Do you think languages shape the way we think?
According to Lera Boroditsky they do. In this TEDtalk, she provides different examples that show how the same object or situation might be perceived in different ways depending on the language spoken.
While there are millions of people from countries such as the United Kingdom, the United States, or South Africa who speak English as their mother tongue, there are also many millions of people from countries around the world who speak English as their second language every day.
In this context, one would think that native speakers have a clear advantage since they do not have the need to learn a second language to ...Leer más →
Two of the most typical verbs in English are say and tell. Even though the meanings of these verbs are practically the same, there are some grammatical differences that need to be considered:
SAY (no indirect object)
You say something. E.g.: She said that she was hungry.
TELL (needs an indirect object)
You tell someone something. E.g.: She toldLeer más →
One of the most typical mistakes that English learners commit is using the verb to be when they agree or disagree:
I am agree / I am not agree
It’s true that many Romance languages such as Catalan (estic d’acord), Spanish (estoy de acuerdo) or French (Je suis d’accord) use a linking verb in this expression, but not in English. In English “agree” is a verb, so we say:
I agree / ...Leer más →
In this conversation you can find some expressions to give your opinion about something in a meeting. Watch the video and go through the text.
Allie: That was a great concert last night, Scarlett.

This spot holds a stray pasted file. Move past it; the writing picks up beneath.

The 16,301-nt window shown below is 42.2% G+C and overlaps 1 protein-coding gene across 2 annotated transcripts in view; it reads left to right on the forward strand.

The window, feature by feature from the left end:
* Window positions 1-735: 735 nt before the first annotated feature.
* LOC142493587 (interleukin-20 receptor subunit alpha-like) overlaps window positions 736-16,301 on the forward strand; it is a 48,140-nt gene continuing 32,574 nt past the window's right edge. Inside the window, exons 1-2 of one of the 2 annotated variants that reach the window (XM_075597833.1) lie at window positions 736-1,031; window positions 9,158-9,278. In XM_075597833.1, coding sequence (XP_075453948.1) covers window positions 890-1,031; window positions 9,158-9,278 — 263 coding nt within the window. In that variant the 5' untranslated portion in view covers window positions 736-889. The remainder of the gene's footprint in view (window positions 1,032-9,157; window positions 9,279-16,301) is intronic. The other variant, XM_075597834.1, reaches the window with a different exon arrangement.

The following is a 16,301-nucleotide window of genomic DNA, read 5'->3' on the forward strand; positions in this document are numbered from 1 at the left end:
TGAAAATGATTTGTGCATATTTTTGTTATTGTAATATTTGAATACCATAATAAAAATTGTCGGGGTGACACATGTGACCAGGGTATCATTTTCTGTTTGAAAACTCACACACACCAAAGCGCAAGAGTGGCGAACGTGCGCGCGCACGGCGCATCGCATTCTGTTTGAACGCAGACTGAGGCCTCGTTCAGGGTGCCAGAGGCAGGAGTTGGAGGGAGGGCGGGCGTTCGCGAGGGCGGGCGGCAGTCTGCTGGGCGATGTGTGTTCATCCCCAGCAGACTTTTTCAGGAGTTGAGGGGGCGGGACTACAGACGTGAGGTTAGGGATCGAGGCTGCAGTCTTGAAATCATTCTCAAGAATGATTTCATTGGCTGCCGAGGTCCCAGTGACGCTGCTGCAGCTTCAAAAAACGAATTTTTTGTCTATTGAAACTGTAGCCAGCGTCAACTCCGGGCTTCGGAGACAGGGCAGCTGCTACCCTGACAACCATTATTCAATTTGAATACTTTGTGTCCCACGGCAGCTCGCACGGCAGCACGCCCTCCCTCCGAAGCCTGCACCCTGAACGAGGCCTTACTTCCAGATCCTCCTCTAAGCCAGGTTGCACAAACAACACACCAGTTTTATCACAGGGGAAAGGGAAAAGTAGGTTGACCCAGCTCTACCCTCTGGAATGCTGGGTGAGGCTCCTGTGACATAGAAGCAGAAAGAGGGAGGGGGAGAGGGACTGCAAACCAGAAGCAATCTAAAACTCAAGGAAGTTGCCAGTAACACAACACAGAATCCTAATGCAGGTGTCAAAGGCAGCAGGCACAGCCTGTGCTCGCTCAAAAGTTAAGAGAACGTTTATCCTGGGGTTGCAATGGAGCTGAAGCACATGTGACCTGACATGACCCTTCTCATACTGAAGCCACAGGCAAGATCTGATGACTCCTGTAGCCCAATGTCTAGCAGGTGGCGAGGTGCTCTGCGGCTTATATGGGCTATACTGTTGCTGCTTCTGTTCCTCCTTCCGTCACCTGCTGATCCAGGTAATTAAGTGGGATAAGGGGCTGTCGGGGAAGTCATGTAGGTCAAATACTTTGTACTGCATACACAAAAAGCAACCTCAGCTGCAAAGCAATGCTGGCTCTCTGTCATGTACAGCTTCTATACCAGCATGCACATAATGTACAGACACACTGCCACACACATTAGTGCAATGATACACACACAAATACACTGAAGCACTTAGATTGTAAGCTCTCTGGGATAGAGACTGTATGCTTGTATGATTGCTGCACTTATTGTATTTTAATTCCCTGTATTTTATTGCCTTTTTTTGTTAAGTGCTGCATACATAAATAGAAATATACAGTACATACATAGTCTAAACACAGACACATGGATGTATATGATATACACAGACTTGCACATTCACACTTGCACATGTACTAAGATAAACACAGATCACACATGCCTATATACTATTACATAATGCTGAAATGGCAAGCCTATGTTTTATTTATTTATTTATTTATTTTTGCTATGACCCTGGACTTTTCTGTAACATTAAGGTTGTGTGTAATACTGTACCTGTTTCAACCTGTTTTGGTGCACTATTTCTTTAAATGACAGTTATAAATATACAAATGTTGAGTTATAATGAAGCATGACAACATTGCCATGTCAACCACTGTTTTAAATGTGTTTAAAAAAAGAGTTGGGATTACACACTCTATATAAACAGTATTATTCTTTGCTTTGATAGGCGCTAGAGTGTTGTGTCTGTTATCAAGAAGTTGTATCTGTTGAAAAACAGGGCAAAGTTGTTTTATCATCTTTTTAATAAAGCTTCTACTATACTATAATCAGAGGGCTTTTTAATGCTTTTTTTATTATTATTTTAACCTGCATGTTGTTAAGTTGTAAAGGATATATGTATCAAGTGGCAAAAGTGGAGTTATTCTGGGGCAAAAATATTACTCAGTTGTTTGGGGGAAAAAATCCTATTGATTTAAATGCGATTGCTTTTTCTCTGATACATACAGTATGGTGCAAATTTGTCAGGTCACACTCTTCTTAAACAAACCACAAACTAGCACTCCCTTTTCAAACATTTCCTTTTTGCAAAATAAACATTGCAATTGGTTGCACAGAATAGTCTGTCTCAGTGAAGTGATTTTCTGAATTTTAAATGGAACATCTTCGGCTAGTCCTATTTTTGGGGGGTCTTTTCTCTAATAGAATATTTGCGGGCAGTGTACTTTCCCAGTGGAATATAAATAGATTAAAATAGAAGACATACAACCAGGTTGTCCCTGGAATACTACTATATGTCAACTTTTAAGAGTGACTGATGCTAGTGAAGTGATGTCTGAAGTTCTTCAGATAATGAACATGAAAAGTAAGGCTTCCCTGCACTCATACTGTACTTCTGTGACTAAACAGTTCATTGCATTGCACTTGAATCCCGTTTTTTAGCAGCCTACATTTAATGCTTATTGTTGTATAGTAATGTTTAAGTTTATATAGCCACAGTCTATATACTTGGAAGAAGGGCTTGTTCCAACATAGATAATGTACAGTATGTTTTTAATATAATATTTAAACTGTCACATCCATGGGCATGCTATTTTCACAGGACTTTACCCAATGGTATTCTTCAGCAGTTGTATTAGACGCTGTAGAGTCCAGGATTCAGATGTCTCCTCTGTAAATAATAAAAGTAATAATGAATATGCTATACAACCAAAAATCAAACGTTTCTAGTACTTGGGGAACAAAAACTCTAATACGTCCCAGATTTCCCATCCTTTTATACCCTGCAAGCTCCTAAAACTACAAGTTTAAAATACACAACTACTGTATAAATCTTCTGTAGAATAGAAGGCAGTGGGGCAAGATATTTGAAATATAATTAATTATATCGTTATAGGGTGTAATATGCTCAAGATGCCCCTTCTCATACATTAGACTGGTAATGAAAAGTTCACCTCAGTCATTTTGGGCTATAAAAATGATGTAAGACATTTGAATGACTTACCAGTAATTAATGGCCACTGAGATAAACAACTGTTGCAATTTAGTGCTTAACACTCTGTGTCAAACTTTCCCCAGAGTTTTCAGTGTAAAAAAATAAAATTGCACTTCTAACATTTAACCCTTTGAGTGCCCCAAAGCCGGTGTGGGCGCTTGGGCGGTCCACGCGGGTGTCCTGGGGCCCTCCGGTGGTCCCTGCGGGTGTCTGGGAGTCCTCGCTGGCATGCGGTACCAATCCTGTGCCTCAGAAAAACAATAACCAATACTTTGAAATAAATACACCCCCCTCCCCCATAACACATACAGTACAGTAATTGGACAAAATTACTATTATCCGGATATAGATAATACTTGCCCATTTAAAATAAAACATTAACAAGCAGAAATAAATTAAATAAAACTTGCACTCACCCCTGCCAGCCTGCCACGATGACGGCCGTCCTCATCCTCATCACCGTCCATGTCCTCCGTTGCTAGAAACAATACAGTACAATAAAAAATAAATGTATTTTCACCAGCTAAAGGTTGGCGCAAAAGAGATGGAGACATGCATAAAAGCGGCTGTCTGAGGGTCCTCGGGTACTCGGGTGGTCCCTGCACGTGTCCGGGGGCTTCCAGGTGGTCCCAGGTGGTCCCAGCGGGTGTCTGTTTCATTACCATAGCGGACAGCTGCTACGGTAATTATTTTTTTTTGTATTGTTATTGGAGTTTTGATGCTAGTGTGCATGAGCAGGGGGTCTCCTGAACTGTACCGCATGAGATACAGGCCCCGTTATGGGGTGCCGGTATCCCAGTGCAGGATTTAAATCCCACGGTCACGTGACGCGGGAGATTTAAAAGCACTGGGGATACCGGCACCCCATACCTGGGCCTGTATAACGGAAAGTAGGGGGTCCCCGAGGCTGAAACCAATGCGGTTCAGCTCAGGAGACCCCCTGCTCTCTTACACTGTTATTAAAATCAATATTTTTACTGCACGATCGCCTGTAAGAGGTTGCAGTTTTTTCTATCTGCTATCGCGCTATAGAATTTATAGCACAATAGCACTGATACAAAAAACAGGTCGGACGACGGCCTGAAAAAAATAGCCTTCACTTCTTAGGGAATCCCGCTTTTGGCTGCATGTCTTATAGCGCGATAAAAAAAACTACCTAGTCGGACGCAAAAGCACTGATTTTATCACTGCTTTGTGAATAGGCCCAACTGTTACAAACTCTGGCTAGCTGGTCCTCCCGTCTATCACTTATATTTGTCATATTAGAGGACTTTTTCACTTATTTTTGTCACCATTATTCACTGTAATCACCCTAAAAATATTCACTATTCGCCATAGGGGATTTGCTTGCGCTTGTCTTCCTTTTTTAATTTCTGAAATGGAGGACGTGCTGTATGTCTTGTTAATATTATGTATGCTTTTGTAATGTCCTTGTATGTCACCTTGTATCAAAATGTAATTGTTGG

Allie: As we know, Scarlett’s got a new CD coming out soon. So let’s have a look at the best way we can promote it in France.
Mark: OK, well I think Scarlett should visit the major music stores. In ...Leer más →
In this text you can find some useful expressions to make suggestions. Watch the video and read the text.
Allie: I got a message this morning. It’s from Jacques.
Jacques: (on the answerphone) Allie, it’s Jacques. I’m in Rome. My return flight’s been cancelled. There’s a small problem. Scarlett Scarpino is in Paris for her concert this evening. I was going to look after her today. Could you possibly take care of her? Thank you. And ...Leer más →
Regular verbs in the past simple and past participle add the suffix -ed. The pronunciation of this suffix might be a bit confusing sometimes. So here you have the three different ways in which it can be pronounced:
- /t/ after verbs ending in voiceless sounds (sounds that don’t vibrate). Examples: looked, hoped, passed.
- /d/ after verbs ending in voiced sounds ...
Here you have some useful expressions when giving directions. Watch the video and read the dialogue.
Mark: Where exactly is it? I’m sorry, I didn’t catch that. OK. How far is it? OK, OK. Merçi. Au revoir.
Jacques: Any luck?
Mark: I think I’ve found an apartment. How do I get to Belleville?
Jacques: The easiest way is to get the metro at Pyramides. Take Line 14 and change ...Leer más →
Watch and read the following conversation in which people make requests and give permission.
Jacques: Mark? Would you mind sending me those concert dates?
Mark: Of course not. Ben, are you busy?
Ben: Me? Never.
Mark: Could you help me? I can’t open this document.
Allie: Hi, Nicole.
Nicole: Could you sign these, please?
Nicole: Is it OK if I take tomorrow afternoon off?
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Let’s practise some useful expressions when introducing people or meeting people again.
Listen and read the following dialogue:
Mark: Hi. I’m Mark Ryder.
Nicole: Ah, you’re the new marketing director.
Mark: That’s right.
Nicole: I’m Nicole Delacroix. I’m Allie’s personal assistant. Welcome to Paris!
Mark: Thank you.
Nicole: I’ll just tell Allie you’re here. Allie? Mark Ryder’s here. OK. You’re from San Francisco, aren’t you?
Mark: Yes, I am.
Allie: Hello, Mark.
Mark: Allie, It’s good to see you again. How are you?
Allie: Very ...Leer más →